By Walter Sanders
I caught the tail-end of a Ruth Reichl interview on NPR the other day. Ruth, the editor-in-chief of Gourmet magazine, is getting a ton of air time in the wake of that iconic publication’s demise and her new cookbook.
She was asked about her favorite, go-to, family, comfort food, a meal she enjoys making and eating at home. She answered quickly, decisively: “Spaghetti carbonara.” Then she rattled off her recipe, threw in some technique details, and convinced me that she was practicing what she was preaching.
I’ve met people whose love for Italian food could be traced to their first encounter with an authentic carbonara. But I haven’t met many whose career was shaped by its defining ingredient and flavor – pancetta – cured pork belly.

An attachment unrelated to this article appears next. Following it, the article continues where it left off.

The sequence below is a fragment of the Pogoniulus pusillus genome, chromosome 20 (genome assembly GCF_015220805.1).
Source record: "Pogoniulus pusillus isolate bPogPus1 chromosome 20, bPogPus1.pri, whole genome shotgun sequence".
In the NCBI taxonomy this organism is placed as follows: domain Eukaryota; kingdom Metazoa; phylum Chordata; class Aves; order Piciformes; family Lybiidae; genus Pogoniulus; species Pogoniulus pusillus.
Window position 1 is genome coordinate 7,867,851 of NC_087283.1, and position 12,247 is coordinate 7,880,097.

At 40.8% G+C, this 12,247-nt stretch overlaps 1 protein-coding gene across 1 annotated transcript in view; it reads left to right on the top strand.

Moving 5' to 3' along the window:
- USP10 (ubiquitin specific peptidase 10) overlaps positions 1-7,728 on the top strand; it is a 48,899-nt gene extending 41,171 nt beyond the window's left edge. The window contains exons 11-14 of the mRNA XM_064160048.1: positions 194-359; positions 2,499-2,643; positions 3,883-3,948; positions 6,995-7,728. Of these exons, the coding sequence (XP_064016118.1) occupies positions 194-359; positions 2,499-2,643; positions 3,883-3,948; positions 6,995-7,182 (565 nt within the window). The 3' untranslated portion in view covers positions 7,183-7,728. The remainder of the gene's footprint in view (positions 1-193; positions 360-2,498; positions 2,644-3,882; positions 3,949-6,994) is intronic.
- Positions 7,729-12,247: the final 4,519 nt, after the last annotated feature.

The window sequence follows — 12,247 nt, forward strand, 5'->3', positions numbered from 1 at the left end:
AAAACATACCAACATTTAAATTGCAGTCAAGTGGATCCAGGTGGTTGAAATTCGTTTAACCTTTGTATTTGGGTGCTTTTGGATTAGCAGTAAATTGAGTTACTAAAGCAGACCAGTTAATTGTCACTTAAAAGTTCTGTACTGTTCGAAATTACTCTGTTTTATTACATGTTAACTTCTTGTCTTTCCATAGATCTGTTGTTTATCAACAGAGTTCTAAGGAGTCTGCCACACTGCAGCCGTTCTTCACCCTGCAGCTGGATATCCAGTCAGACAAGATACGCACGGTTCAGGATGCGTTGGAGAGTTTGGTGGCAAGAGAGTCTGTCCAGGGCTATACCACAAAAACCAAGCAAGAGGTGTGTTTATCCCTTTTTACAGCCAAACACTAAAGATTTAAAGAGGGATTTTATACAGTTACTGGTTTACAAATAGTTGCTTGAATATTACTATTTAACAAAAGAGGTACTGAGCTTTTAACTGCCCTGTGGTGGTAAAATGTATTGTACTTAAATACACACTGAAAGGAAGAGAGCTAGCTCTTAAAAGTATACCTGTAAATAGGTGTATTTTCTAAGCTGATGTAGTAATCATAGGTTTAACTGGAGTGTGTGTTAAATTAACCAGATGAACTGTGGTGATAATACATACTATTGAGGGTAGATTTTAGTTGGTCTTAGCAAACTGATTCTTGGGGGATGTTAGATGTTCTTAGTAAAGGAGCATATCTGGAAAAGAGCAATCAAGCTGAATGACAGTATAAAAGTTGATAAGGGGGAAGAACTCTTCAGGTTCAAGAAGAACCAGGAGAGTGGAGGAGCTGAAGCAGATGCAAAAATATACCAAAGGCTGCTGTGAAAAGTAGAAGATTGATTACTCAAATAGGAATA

Warren Stephens is chef and a business partner with Butcher and Calcasieu, two enterprises of the wildly successful Link Restaurant Group of New Orleans. He had his pancetta moment in Tuscany. Stephens, born and raised in North Carolina, always felt drawn to food. But when he visited a friend living in Tuscany, and tasted his first carbonara, he became fascinated by the alluring flavor of pancetta. “I bought hunks of it, and experimented with cutting, cooking, and tasting it. That led to me to exploring more about pork products, and eventually returning to the U.S. to make and sell my own cured meats.”